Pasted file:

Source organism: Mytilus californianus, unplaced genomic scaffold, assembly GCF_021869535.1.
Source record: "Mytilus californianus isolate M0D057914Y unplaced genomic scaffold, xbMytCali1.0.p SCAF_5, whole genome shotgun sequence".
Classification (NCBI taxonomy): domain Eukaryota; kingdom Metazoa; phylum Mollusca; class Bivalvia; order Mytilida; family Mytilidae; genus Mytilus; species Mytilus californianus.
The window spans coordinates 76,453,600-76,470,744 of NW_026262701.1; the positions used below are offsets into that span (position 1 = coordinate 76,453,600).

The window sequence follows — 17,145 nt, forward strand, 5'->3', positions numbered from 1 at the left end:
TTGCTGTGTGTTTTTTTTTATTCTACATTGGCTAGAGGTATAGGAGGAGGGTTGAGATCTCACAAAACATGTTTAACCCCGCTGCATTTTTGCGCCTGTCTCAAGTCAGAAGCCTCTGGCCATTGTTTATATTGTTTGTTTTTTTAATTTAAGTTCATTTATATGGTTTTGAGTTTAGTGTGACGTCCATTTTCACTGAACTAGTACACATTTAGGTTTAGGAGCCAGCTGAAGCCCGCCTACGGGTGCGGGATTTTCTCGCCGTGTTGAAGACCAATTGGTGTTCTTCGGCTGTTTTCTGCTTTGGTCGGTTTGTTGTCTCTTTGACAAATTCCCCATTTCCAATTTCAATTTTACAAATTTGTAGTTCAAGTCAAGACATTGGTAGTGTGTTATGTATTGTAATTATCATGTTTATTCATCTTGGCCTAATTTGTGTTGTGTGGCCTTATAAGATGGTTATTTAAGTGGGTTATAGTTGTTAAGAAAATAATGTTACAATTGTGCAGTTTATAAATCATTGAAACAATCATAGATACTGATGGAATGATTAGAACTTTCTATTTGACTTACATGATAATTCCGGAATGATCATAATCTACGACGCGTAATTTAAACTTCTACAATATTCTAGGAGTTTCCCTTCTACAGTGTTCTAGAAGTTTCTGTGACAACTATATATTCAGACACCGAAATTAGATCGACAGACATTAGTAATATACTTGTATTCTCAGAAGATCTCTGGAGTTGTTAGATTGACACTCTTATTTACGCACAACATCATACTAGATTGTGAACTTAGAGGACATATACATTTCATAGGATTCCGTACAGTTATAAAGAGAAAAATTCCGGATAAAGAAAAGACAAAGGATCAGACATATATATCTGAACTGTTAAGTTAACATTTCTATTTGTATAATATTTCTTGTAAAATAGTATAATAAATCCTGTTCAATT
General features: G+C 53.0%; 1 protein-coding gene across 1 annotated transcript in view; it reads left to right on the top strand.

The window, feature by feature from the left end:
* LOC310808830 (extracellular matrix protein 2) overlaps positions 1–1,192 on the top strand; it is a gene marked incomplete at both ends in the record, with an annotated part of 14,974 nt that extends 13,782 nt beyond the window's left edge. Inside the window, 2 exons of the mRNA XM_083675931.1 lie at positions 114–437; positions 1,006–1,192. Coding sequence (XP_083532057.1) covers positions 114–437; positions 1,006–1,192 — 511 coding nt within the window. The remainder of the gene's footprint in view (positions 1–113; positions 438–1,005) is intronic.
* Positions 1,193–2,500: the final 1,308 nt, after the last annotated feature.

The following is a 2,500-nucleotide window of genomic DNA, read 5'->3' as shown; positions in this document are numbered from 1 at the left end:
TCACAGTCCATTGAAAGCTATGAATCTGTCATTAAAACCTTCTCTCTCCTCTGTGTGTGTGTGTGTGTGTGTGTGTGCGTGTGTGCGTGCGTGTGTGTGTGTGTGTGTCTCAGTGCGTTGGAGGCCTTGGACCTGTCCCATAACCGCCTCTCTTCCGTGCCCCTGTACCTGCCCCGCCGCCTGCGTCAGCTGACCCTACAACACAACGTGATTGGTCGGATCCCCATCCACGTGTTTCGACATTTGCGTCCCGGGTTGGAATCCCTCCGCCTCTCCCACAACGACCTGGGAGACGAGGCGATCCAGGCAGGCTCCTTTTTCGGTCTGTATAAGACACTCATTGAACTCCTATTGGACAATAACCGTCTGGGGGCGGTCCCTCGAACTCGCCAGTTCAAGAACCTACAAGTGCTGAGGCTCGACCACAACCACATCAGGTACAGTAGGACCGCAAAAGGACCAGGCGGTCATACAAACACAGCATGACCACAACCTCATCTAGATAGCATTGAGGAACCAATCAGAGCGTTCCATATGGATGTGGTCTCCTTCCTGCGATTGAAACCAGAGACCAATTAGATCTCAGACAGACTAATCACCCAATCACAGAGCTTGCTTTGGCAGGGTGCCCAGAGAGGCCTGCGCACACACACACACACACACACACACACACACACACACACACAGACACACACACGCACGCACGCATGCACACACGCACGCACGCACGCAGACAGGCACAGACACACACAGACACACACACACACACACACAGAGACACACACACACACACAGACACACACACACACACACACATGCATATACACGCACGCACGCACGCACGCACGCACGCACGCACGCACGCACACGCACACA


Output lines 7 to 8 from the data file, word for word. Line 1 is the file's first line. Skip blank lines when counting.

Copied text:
General features: G+C 53.0%; 1 protein-coding gene across 1 annotated transcript in view; it reads left to right on the top strand.

The window, feature by feature from the left end: